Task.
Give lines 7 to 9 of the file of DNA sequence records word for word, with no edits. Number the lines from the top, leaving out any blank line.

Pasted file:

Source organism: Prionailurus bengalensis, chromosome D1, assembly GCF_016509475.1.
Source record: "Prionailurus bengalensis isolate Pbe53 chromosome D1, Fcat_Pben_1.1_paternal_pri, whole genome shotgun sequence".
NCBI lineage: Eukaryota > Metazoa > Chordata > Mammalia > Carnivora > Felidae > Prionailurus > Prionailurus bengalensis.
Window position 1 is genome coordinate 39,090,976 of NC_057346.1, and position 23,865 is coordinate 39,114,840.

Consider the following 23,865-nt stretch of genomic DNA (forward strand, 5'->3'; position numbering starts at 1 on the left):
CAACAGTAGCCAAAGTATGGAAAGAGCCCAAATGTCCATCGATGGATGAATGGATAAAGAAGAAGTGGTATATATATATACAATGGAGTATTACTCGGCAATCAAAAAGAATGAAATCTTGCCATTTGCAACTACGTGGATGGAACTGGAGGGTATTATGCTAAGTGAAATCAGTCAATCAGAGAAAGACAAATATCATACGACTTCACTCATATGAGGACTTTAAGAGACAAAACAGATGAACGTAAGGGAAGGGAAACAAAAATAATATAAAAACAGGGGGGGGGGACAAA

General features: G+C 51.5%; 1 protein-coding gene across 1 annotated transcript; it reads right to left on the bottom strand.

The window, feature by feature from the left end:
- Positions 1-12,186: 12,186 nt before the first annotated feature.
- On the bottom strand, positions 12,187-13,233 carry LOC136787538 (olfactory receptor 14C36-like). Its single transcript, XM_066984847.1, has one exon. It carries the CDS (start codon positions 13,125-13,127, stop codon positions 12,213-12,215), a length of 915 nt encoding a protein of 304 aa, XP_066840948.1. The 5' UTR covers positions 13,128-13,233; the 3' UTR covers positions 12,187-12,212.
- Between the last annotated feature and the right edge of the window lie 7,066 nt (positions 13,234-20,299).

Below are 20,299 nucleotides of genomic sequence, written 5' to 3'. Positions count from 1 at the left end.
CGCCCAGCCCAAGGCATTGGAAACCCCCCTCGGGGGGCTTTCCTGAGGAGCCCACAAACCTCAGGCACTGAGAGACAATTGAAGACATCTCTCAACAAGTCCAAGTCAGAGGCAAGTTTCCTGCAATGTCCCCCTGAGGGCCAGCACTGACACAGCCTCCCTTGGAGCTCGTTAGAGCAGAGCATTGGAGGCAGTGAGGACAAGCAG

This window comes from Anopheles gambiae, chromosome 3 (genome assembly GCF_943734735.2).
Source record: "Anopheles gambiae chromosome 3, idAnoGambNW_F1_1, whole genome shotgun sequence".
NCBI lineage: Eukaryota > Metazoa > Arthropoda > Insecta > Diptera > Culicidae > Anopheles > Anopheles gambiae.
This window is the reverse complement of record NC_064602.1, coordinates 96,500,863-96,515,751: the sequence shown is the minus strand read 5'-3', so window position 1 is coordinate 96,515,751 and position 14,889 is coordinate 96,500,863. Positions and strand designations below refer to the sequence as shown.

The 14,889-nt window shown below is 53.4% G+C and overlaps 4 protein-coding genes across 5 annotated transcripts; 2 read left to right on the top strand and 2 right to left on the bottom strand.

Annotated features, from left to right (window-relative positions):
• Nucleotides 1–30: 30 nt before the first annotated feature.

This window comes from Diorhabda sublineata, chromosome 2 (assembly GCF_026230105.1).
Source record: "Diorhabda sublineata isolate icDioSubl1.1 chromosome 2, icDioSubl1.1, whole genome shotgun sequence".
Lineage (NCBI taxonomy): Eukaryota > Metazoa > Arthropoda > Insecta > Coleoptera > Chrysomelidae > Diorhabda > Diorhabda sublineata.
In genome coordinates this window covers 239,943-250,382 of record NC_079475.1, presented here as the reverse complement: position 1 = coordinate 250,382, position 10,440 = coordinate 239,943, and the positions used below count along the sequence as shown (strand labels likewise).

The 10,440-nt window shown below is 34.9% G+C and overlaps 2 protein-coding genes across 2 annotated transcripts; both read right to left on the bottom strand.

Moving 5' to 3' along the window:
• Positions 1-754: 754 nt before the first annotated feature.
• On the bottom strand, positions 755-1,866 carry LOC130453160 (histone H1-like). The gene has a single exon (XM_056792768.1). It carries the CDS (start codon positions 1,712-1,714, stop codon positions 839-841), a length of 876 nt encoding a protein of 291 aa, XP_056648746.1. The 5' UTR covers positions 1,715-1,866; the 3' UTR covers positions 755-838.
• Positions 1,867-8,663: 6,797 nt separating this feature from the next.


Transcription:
General features: G+C 51.5%; 1 protein-coding gene across 1 annotated transcript; it reads right to left on the bottom strand.

The window, feature by feature from the left end:
- Positions 1-12,186: 12,186 nt before the first annotated feature.